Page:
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Unboxing is sexy? Well, yes. Punching cardboard tokens from their sprues is one of the joys of gaming. But RE-boxing: that's REALLY sexy.

Here are a few files to help you re-box Augustus.

games.everybookinchina.com: making the Roman Empire manageable in every way!


Less is More: Re-boxing Augustus

Of all the games on our game shelf the one that ships with the most air inside its box is Augustus. Its box is the industry-standard full-sized box, which is about 12" x 12" x 3" in dimension. This makes it the same size as Ticket to Ride, Cinque Terre and many other games.

Unlike those games, however, Augustus doesn't use a board for its gameplay. The publisher could have reduced the size of the box greatly, but decided not to, probably so that it could use standard manufacturing for the game's cardboard components, so that the game's beautiful instructions could be printed as a three-fold sheet instead of being bound as a less reader-friendly booklet, and so that the game would claim equivalent retail shelf space as its competitors.

Forgive the tangent, but I think publishers fear that consumers are reluctant to pay full price for games with fewer components. This is understandable, and I've heard some high profile game reviewers make this very complaint. But I, for one, reject this logic. I'm happy to pay full price for a well designed game regardless of its component count.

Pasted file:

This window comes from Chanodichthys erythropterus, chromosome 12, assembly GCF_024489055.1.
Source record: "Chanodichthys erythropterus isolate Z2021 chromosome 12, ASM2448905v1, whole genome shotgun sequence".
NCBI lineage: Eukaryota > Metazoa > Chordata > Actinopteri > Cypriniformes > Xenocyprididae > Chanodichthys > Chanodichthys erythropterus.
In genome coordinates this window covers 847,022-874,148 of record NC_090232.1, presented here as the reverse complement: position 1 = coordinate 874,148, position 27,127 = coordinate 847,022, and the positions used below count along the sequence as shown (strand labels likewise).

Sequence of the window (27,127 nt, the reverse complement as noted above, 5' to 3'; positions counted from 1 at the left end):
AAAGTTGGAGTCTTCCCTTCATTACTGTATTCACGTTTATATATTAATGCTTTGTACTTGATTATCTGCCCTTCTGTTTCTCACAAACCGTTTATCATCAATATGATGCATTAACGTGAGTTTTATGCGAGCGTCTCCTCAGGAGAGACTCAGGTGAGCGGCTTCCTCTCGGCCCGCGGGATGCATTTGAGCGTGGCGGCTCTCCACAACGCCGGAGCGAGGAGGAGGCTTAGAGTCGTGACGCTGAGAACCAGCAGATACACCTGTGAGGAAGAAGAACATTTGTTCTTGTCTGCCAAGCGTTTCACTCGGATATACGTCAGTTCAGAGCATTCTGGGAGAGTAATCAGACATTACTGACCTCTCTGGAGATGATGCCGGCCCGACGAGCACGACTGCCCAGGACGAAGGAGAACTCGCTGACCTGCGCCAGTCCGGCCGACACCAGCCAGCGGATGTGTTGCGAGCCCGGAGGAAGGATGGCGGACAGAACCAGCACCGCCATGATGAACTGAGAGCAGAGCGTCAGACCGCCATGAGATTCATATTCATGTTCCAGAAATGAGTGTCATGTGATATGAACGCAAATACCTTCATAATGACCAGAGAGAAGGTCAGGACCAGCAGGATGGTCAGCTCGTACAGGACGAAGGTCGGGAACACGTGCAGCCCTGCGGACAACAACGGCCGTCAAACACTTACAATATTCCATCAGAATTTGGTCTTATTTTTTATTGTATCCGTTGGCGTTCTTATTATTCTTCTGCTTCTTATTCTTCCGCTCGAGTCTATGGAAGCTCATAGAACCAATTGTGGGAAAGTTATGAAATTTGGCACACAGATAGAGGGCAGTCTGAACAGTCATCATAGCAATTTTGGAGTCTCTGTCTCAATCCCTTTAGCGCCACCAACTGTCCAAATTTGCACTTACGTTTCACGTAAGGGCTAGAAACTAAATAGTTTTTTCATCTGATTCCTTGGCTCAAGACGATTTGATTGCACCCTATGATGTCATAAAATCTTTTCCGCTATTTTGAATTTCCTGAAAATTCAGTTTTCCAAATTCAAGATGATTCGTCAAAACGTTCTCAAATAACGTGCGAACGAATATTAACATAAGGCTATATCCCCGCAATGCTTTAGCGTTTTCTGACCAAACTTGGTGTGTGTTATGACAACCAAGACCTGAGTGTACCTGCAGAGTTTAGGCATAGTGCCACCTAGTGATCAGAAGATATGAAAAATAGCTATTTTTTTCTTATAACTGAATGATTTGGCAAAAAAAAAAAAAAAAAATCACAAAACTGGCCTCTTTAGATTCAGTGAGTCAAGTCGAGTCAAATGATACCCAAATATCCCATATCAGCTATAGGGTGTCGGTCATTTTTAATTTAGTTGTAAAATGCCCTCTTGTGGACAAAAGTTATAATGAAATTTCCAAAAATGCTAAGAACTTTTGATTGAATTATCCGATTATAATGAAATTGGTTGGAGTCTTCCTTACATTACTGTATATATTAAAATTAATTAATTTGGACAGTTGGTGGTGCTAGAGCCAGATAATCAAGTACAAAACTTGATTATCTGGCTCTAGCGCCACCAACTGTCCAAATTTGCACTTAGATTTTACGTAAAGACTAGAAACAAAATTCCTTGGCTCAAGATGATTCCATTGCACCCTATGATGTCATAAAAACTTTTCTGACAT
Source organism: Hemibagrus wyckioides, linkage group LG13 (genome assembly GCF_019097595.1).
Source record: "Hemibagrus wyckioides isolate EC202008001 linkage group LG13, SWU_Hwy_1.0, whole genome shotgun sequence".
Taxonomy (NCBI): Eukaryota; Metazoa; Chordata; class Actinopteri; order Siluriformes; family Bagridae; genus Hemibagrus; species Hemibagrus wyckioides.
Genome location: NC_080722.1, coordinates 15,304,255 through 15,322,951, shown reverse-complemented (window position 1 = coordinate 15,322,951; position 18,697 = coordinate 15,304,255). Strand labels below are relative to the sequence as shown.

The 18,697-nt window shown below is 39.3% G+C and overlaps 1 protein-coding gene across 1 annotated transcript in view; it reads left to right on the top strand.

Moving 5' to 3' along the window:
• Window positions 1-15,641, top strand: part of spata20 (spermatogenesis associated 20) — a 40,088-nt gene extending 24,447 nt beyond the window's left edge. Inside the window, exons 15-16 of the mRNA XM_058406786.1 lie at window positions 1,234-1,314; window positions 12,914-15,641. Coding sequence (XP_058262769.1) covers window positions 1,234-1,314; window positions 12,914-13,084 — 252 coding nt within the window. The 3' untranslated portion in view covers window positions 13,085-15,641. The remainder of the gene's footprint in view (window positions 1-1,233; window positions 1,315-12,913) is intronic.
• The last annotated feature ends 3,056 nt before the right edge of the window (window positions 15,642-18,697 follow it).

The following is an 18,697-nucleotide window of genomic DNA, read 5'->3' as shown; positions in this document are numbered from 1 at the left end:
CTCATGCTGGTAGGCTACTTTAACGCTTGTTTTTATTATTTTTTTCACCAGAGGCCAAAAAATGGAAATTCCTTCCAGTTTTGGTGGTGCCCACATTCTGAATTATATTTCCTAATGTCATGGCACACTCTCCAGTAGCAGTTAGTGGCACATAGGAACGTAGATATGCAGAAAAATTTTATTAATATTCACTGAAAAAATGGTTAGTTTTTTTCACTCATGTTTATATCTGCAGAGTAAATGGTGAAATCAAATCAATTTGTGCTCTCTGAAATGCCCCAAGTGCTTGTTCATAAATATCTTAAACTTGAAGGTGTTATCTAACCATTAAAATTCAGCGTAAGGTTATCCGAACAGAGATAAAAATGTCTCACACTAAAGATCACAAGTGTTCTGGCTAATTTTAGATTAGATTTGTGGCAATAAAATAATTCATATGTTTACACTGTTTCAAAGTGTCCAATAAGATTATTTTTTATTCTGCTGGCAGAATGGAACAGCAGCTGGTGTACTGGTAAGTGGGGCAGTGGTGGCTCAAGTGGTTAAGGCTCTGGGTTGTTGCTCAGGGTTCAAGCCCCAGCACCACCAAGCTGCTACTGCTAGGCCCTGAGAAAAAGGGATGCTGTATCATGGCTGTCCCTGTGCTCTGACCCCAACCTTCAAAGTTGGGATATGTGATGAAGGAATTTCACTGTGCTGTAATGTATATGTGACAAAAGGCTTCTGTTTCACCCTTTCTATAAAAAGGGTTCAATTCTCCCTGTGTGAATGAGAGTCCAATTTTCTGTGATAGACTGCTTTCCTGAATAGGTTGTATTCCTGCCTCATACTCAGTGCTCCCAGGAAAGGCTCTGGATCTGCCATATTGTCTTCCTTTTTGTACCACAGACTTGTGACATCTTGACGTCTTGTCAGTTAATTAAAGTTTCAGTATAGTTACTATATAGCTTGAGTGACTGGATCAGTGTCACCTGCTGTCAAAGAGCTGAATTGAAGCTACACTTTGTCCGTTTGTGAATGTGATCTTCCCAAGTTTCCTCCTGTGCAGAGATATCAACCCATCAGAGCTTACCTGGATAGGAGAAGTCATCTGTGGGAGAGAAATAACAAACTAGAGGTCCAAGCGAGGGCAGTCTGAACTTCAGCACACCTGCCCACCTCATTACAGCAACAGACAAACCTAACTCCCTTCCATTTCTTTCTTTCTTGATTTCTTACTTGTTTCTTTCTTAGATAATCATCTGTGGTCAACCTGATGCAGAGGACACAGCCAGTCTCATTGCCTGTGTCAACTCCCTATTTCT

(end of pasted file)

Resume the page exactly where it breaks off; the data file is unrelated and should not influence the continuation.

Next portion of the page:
I understand that I'm not simply paying for the manufacturing cost of the game, I'm also paying for its development cost. The creative labour involved in game design is huge: ask any designer trying to integrate and balance game mechanics. Likewise, the polishing phase of game design: responsible publishers pay for many hours of playtesting and often take their games through several iterations before releasing them.

On another tangent, for me the value proposition for games is so good (click "affordable" to cut to the chase) that I try to remember not to sweat the cost of games at all.

Augustus is a very polished game. It got good reviews, I sought it out and was happy to pay full price for it. I was not happy, however, that it came in such an over-sized box.

Our house is small. This reduces heating costs and vacuuming times, but it also limits storage space. (Hear this game publishers, the more compact you make your games, the more of them I'll be able to buy!) Strangely, our game collection just keeps growing. It had come to this...

Augustus   had   to   be   re-boxed.

I decided upon the dimensions of 7.5" x 7.5" x 1.5" for the new box, a wee bit smaller than the boxes of Akrotiri and Patchwork. This is just big enough to fit the Augustus score pad and plenty big enough for all its other pieces. It also allowed the art for the box top to fit on an 11" x 17" page.

Here is the new box in action!

Sadly, the game's player aid does not fit this tiny container, so, BONUS! I made a tiny version of that too. Print it double-sided on letter-sized stock.

Project complete. Now I can buy another full-sized game!